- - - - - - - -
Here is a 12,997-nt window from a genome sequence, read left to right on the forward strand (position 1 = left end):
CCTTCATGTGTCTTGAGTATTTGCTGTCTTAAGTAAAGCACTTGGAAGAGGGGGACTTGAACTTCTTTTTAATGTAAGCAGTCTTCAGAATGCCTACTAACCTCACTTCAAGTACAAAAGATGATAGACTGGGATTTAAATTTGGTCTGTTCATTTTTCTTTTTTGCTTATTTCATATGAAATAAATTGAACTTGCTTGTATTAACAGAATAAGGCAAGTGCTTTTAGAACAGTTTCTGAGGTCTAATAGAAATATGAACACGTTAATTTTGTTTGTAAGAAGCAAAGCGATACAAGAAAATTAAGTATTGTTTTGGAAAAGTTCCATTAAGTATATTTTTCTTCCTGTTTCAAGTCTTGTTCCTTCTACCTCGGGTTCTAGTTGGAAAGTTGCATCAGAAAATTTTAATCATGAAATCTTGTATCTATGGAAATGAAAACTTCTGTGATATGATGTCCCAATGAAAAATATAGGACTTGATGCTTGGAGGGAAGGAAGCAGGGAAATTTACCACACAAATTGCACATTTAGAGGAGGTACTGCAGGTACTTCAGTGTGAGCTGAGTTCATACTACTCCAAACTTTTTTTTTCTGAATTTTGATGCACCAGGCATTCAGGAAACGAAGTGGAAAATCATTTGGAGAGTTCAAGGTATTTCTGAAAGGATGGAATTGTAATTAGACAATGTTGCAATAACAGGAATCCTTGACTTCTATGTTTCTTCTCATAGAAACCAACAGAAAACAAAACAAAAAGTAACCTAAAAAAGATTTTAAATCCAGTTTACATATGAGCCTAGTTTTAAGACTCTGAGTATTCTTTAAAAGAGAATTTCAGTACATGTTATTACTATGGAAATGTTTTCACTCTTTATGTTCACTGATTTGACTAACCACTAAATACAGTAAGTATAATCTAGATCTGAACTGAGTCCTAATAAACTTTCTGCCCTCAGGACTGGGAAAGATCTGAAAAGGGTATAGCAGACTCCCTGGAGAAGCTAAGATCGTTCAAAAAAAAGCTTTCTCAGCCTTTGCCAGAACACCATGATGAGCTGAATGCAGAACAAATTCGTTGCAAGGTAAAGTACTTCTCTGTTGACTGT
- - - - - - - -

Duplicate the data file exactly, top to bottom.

Here is a 12,997-nt window from a genome sequence, read left to right on the forward strand (position 1 = left end):
CCTTCATGTGTCTTGAGTATTTGCTGTCTTAAGTAAAGCACTTGGAAGAGGGGGACTTGAACTTCTTTTTAATGTAAGCAGTCTTCAGAATGCCTACTAACCTCACTTCAAGTACAAAAGATGATAGACTGGGATTTAAATTTGGTCTGTTCATTTTTCTTTTTTGCTTATTTCATATGAAATAAATTGAACTTGCTTGTATTAACAGAATAAGGCAAGTGCTTTTAGAACAGTTTCTGAGGTCTAATAGAAATATGAACACGTTAATTTTGTTTGTAAGAAGCAAAGCGATACAAGAAAATTAAGTATTGTTTTGGAAAAGTTCCATTAAGTATATTTTTCTTCCTGTTTCAAGTCTTGTTCCTTCTACCTCGGGTTCTAGTTGGAAAGTTGCATCAGAAAATTTTAATCATGAAATCTTGTATCTATGGAAATGAAAACTTCTGTGATATGATGTCCCAATGAAAAATATAGGACTTGATGCTTGGAGGGAAGGAAGCAGGGAAATTTACCACACAAATTGCACATTTAGAGGAGGTACTGCAGGTACTTCAGTGTGAGCTGAGTTCATACTACTCCAAACTTTTTTTTTCTGAATTTTGATGCACCAGGCATTCAGGAAACGAAGTGGAAAATCATTTGGAGAGTTCAAGGTATTTCTGAAAGGATGGAATTGTAATTAGACAATGTTGCAATAACAGGAATCCTTGACTTCTATGTTTCTTCTCATAGAAACCAACAGAAAACAAAACAAAAAGTAACCTAAAAAAGATTTTAAATCCAGTTTACATATGAGCCTAGTTTTAAGACTCTGAGTATTCTTTAAAAGAGAATTTCAGTACATGTTATTACTATGGAAATGTTTTCACTCTTTATGTTCACTGATTTGACTAACCACTAAATACAGTAAGTATAATCTAGATCTGAACTGAGTCCTAATAAACTTTCTGCCCTCAGGACTGGGAAAGATCTGAAAAGGGTATAGCAGACTCCCTGGAGAAGCTAAGATCGTTCAAAAAAAAGCTTTCTCAGCCTTTGCCAGAACACCATGATGAGCTGAATGCAGAACAAATTCGTTGCAAGGTAAAGTACTTCTCTGTTGACTGT